Train access for disabled 'an empty promise'
Last year Transport and Public Works MEC Marius Fransman and Metrorail promised to attend to the station's problems and turn it into a disabled-friendly facility by next Tuesday.
After visiting the station with Metrorail officials and members of Disabled People of South Africa (DPSA) last October, Fransman announced ambitious plans for how the neglected station and neighbouring Lentegeur Station would be given a facelift at a cost of about R18-million.
His visit followed a Cape Argus exposé that showed disabled people had to be carried up and down the stairs by security personnel at the station because of faulty lifts.
When the Cape Argus visited the station again yesterday there was no sign of progress or work being done at the station except timetable boards that had been put up before Christmas last year.
Commuters who used the station daily and people working at the station said the last time they saw people attending to the lifts was when Fransman and his delegation visited the station in October.
"We didn't see anyone again after their visit.
"The only people who came were those who were putting up timetable boards.
"As for the lifts, they are still in the same condition they were in last year... still broken and useless," said one woman who declined to be named.
A security guard said they still had to carry disabled people to and from platforms.
"I've haven't seen anyone attending to the lifts recently.
"I don't know what's happening... all I know is that we are getting very few disabled people here.
"You get them once in a while when they come to the Lentegeur Hospital.
"Otherwise they don't come, probably because of these faulty lifts," he said.
The state-of-the-art lifts with built-in intercoms were installed at the station to raise people in wheelchairs from the bottom deck to the ticket sellers on the top deck of the station and then take them down to the platform to board a train, but these lifts have never been in operation.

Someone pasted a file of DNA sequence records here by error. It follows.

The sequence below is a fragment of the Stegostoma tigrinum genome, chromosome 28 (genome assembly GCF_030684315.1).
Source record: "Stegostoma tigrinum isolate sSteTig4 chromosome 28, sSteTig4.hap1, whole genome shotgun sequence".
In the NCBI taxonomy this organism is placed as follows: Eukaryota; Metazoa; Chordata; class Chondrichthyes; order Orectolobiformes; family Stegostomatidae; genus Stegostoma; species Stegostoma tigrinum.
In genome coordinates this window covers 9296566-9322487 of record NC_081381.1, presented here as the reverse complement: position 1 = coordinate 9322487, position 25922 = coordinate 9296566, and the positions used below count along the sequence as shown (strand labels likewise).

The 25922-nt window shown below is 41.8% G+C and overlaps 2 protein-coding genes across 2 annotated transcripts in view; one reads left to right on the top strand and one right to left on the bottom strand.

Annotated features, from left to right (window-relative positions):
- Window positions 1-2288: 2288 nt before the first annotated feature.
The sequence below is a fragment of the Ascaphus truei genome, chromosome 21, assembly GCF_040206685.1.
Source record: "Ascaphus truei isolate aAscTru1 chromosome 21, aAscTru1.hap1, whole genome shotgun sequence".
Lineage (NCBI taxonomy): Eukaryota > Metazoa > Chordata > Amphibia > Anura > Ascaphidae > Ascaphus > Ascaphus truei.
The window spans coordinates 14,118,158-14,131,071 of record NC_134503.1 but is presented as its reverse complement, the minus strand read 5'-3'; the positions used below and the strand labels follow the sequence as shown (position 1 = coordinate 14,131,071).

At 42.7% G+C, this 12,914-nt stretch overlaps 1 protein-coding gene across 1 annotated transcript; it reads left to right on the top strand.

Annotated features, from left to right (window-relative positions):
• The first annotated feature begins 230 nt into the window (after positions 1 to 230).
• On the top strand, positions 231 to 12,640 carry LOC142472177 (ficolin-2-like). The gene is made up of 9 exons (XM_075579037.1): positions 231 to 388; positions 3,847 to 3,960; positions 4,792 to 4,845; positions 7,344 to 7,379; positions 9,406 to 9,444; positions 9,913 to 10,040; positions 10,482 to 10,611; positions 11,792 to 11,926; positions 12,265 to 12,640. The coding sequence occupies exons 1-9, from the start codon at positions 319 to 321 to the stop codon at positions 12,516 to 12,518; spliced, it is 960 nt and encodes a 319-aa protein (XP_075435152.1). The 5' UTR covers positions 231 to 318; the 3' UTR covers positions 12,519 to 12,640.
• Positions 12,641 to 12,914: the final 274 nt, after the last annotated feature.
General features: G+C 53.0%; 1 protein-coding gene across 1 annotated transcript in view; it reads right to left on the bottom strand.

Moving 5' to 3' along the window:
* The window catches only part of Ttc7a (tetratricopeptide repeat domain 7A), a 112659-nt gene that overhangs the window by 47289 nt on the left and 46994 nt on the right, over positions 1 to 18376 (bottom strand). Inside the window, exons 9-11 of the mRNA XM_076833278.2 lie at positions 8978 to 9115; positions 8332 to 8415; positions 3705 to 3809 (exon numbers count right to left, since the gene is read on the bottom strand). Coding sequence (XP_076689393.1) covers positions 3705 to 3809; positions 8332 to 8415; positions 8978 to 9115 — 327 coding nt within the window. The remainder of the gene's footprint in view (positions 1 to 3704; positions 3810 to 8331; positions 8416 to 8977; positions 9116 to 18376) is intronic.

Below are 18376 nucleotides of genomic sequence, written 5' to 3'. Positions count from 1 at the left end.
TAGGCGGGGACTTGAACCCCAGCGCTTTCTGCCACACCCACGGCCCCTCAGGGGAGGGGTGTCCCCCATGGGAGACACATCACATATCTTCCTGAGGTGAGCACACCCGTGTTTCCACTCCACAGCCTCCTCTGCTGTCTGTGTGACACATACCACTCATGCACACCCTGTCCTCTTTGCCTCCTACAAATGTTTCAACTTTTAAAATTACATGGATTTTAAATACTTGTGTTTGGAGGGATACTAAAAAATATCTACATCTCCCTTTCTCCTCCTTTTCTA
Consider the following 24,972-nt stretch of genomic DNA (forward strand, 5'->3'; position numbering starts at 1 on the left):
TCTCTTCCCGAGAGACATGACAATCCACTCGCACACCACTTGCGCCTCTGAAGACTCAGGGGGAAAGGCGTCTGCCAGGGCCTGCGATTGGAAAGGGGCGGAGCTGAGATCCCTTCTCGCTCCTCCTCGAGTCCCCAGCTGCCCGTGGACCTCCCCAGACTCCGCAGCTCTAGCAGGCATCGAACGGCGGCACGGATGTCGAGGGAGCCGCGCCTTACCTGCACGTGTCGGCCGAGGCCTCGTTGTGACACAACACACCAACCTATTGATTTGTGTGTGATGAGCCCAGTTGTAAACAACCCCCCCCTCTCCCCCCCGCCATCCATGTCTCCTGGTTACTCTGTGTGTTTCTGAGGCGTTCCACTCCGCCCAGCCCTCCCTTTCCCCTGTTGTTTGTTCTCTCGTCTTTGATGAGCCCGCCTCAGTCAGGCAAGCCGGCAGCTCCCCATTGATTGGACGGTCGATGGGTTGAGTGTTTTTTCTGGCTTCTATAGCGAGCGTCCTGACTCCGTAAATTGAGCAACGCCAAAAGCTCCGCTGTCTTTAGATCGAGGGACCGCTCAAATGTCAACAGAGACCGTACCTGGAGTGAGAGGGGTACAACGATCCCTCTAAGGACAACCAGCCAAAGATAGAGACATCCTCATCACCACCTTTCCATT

They were part of the station's R9-million makeover done in December 2004 to make it accessible to the disabled.
Situated near the remodelled Lentegeur Hospital in Mitchells Plain, which also serves as premises for the Western Cape Rehabilitation Centre, the revamp was described as the first step in a seven-year plan to make 31 stations across the metropole accessible to commuters with disabilities.
During the visit Fransman also said the modifications for the disabled at the two stations, would not only see the fixing of lifts, but would include improving platform floors to avoid uneven surfaces.
All this work was set to be ready and the station would be "fully operational by April 1" he said at the time.
But when the Cape Argus contacted his office and Metrorail's regional manager Stephen Ngobeni neither could give answers on the progress of the project.
Fransman's spokesperson Dougie Oakes saying he was also awaiting feedback from Metrorail.
Ngobeni said all he knew was that the project was "under way".
DA provincial spokesperson on transport Robin Carlisle has criticised Fransman's handling of the project and described its failure as "outrageous".